• But various densities must contribute to r-processKratz et al. 2007increasing density componentsdecreasing density components

  • Niobium (Nb, Z=41): surrogate for remaining n-capture elements (and their issues)these are the best transitions in the most favorable detection casesNilsson et al. 2010

  • All reasonably strong lines are in the vacuum UV; this is why STIS is good hereNiobium: here is why there are difficultiesNilsson et al. 2010

  • UV spectra of 3 metal-poor giantsRoederer et al 2010HD 122563:[Fe/H] = -2.7Teff ~ 4750LOW n-capture

    HD 115444:[Fe/H] = -2.9Teff ~ 4650HIGH n-capture

    BD+17 3248[Fe/H] = -2.2Teff ~ 5200HIGH n-capture

  • Initial STIS explorationHD 122563:[Fe/H] = -2.7Teff ~ 4750LOW n-capture

    HD 115444:[Fe/H] = -2.9Teff ~ 4650HIGH n-capture

    CS 22892-052[Fe/H] = -3.1Teff ~ 4750HIGH n-captureCowan et al. 2005

  • Heaviest stable elements scale with EuCowan et al. 2005Again, Eu is the usual pure r-process element

  • But light n-capture elements do NOT scale with EuCowan et al. 2005

  • Upon further review of these same STIS data Roederer et al 2010Points = data

    Lines = syntheses:best fit (color) 0.3dex (dotted)no element (solid)

  • Helps complete the n-capture distributionRoederer et al 2010Points = observations

    Blue line = SN windFarouqi et al. 2009

    Gray lines = scaled solar-system

  • Second discussion: back to the Fe-peakMcWilliam 1997

  • sharpening & extension by First Stars groupCayrel et al. 2004

  • elements that can be directly predicted in SNe modelsKobayashi et al. 2006 (following Timmes et al. 1995) crucial distinction from n-capture elements: the Fe-peak element productions can actually be predicted theoretically

  • for some elements, all seems wellKobayashi et al. 2006(solid line new results

  • but for others, discomfortKobayashi et al. 2006neutral linesionized linessame predicted Cr abundances

  • should be simple to do Fe-peak elements:their abundances >> n-capture ones

  • Fe-peaklight n-capheavy n-cap = rare-earth3rd peak, Th, etc.r-process-rich stars give false impression of # of lines in metal-poor abundance work!For Fe-peak elements #/species
  • The reality is grim for metal-poor turnoff stars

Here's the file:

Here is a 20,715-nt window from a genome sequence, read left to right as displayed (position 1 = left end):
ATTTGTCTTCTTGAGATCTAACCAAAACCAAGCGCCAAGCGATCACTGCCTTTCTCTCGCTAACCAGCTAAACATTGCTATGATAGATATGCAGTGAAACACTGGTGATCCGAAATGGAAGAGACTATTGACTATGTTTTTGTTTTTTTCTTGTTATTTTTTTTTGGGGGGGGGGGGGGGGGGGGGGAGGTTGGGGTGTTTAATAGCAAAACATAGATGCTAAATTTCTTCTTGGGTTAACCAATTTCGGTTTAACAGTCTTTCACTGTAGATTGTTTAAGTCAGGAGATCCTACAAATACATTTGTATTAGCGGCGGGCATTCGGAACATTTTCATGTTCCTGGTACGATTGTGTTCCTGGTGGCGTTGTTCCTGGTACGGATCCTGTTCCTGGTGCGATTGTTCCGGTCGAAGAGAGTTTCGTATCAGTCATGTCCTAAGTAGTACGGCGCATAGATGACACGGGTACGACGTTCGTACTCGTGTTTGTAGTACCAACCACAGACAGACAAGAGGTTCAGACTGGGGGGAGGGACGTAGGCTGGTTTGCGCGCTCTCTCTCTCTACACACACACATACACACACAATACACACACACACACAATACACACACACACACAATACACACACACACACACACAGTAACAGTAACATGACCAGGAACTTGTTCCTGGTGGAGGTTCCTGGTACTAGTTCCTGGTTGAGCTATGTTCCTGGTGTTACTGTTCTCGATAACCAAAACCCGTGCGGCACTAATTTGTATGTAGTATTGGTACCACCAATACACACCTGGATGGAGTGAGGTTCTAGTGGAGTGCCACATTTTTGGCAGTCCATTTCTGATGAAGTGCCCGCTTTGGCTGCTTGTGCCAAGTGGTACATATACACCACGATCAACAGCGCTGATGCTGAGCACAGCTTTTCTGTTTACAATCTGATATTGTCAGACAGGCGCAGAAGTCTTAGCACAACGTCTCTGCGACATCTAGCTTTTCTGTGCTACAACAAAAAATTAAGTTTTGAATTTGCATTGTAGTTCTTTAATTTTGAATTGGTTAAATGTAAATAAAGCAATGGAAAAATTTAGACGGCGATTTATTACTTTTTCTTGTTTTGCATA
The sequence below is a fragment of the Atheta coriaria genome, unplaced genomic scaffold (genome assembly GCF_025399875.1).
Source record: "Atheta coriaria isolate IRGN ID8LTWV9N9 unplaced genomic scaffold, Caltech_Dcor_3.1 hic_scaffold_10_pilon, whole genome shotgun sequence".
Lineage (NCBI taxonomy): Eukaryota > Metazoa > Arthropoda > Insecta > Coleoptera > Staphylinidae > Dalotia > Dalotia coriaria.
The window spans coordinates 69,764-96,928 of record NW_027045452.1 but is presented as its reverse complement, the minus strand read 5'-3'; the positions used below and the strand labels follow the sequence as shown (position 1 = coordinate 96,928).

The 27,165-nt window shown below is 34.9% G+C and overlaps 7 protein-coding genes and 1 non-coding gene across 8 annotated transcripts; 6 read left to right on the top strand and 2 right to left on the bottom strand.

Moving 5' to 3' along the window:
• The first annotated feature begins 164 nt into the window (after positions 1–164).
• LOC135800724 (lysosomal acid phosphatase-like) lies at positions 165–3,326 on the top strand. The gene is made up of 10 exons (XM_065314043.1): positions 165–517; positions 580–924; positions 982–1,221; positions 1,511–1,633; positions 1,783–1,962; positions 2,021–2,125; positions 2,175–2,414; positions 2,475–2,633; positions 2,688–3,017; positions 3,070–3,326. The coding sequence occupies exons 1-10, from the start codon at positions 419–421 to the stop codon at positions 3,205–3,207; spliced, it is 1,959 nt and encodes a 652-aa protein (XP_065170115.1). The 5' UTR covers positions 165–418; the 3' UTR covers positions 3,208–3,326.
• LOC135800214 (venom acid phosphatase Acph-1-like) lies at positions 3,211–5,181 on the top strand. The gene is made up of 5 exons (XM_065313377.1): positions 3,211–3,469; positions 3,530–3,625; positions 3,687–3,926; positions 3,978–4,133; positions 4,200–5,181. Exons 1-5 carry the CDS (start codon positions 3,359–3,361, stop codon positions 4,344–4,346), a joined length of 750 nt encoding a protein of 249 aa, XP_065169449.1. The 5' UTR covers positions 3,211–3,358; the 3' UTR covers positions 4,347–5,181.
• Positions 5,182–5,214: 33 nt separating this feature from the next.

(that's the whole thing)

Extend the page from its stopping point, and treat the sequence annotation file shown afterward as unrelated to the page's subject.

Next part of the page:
• AND, can you believe ANY past analysis??

  • the outcome for Bergemann et al.?

  • Comparison of low metallicity spectra in the visible spectral region

  • a new attack: UV STIS spectra

  • The complex UV spectrum of HD 84937

  • dotted line, no Fe; solid line, best fit dashed lines: 0.5 dex from best fitred line, perfect agreement; other lines, deviations

  • Why is working in the UV a problem?Opacity competition: metal-poor red giant

  • Opacity competition: metal-poor turnoff star

  • A summary of our results on Fe

  • probable explanation of the abundance dip

  • Other Fe-peak elements: a startOr, [Co/Fe] ~ +0.3 from both of these neutral and ionized lines

    Bergemann 2009: [Co/Fe] = +0.18 (LTE) = +0.66 (NLTE) {probably ~+0.3 (LTE) on our [Fe/H] scale}

  • This rough cobalt estimate is not too bad the red line is the [Co/Fe] trend with [Fe/H] derived by the first stars group (Cayrel et al. 2004)HD 84937

  • work on Cr I and Cr II is underwayMatt Alvarez, Chris Sneden (UT), Jennifer Sobeck (U Chicago), Betsy den Hartog, Jim Lawler (U Wisconsin)

  • Summary:metal-poor stars hold keys to understanding Galactic nucleosynthesisAtomic physics dictates non-standard wavelengths for some elementsSTIS in the vacuum UV is the only choice for some poorly understood element regimesneutron-capture elements: observers are in the lead!STIS is crucial for both lightest and heaviest stable elementsFe-peak elements: theorists are in the lead!No sane person should believe Fe-peak abundances right nowbut STIS data hold promise for the near-future